7 keys to ‘Highest value, lowest cost’ for healthcare construction
The healthcare design and construction picture has been muddied by uncertainty over the new healthcare law. Hospital systems are in a bind, not knowing what levels of reimbursement to expect. Building Teams serving this sector will have to work even harder to meet growing client demands.
2. Design spaces to increase patient throughput and staff efficiency
Twenty-nine bay observation unit at Detroit Medical Center, a renovation of a 5,800-sf physiotherapy space. A customized headwall design using a modular, prefabricated solution with pre-installed medical gasses works anywhere in the space.
A renovation that created a short-term observation unit at Detroit Medical Center highlights another cost-saving trend. The 29-bed, 5,800-sf unit provides space for patients referred from the ER at Detroit Receiving Hospital, one of nine hospitals in the Detroit Medical Center. The center’s ER traffic has increased more than 60% in the last decade, from 68,000 patient visits in 2001 to 110,000 in 2011, according to Ruth Kremer, the DMC’s communications director.
The revamped space, previously dedicated to physical therapy, accommodates non-acute patients who need less than 24 hours of monitoring. The unit is staffed by nurse practitioners and skilled nurses; staff physicians make rounds and are on call, but are not assigned full time to the unit.
The new staffing strategy was prompted by changes in reimbursement. “Insurers are reimbursing [only] nominally for patients that just receive observation,” says Kremer. The new space is helping the hospital implement a lower-cost staffing solution for an increasingly costly function.
Another way to save money on space is to build less of it. Recent healthcare designs have pared back square footage on lobbies, dining areas, and other nonclinical functions. At Presbyterian Hospital, a new facility in Flower Mound, Texas, HKS Architects steered away from an expansive lobby and created a courtyard off a relatively modest lobby. “The courtyard is less expensive to maintain than an indoor area.” says Shannon Kraus, AIA, ACHA, LEED AP, an associate principal and senior vice president at HKS.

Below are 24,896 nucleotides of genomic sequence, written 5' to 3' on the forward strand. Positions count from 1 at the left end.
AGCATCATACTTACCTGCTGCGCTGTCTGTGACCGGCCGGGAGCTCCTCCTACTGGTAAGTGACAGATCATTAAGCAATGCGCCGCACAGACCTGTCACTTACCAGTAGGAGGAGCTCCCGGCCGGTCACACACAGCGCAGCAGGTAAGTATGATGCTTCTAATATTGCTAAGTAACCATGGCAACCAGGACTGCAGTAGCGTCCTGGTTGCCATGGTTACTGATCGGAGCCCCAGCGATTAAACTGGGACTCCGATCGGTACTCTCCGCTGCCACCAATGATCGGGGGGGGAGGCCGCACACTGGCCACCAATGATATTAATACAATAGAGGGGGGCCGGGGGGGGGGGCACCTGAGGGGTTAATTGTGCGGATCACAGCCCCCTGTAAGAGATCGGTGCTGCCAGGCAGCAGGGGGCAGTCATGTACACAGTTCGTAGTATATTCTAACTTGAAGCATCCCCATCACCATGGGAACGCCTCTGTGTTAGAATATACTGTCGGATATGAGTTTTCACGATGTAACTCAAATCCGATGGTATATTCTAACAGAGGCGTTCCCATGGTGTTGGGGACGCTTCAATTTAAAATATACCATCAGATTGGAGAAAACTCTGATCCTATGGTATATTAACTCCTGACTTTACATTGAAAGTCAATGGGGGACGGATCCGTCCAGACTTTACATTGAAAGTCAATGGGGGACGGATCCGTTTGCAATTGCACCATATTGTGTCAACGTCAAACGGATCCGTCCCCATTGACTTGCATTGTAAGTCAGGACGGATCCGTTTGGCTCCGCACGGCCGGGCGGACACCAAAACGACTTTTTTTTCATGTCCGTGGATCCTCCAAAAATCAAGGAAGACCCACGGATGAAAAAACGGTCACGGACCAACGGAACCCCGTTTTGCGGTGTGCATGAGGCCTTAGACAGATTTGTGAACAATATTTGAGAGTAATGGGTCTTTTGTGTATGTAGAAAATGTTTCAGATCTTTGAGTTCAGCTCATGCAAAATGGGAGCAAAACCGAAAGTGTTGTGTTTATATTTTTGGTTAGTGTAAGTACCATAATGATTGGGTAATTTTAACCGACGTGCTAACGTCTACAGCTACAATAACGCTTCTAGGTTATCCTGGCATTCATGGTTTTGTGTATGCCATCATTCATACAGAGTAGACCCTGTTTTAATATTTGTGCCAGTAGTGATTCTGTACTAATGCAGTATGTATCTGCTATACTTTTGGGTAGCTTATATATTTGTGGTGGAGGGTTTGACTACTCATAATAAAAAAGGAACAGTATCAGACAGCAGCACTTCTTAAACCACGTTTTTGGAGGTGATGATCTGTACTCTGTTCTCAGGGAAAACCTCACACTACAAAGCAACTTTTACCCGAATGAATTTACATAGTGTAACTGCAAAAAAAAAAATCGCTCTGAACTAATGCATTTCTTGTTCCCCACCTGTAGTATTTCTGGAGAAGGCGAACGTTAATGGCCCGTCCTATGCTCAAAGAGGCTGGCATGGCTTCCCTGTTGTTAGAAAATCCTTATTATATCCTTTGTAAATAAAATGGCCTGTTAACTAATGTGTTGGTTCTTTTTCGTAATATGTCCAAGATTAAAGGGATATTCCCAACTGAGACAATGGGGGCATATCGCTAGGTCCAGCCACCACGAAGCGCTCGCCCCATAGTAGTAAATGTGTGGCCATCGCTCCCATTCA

Scaling back nonessential space not only saves on initial costs, but also on long-term maintenance. According to healthcare consulting firm Kaufman Hall, each square foot of space costs $30-40 a year to heat, cool, insure, clean, and refurbish over a hospital’s lifetime.
Designs that allow healthcare facilities to operate more efficiently after the ribbon cutting can add significantly to value. At the new 286-bed Middle Tennessee Medical Center in Murfreesboro, Gresham, Smith and Partners laid out each floor on a 72-bed chassis, broken into four 18-bed pods that operate independently. “No patient room is more than 75 feet from a nursing station,” says Greg Gore, AIA, NCARB, Gresham’s principal-in-charge. This contrasts with traditional designs that had some patient rooms as far as 200 feet from a nursing station. Cutting down on unnecessary walking gives nurses more time to care for patients.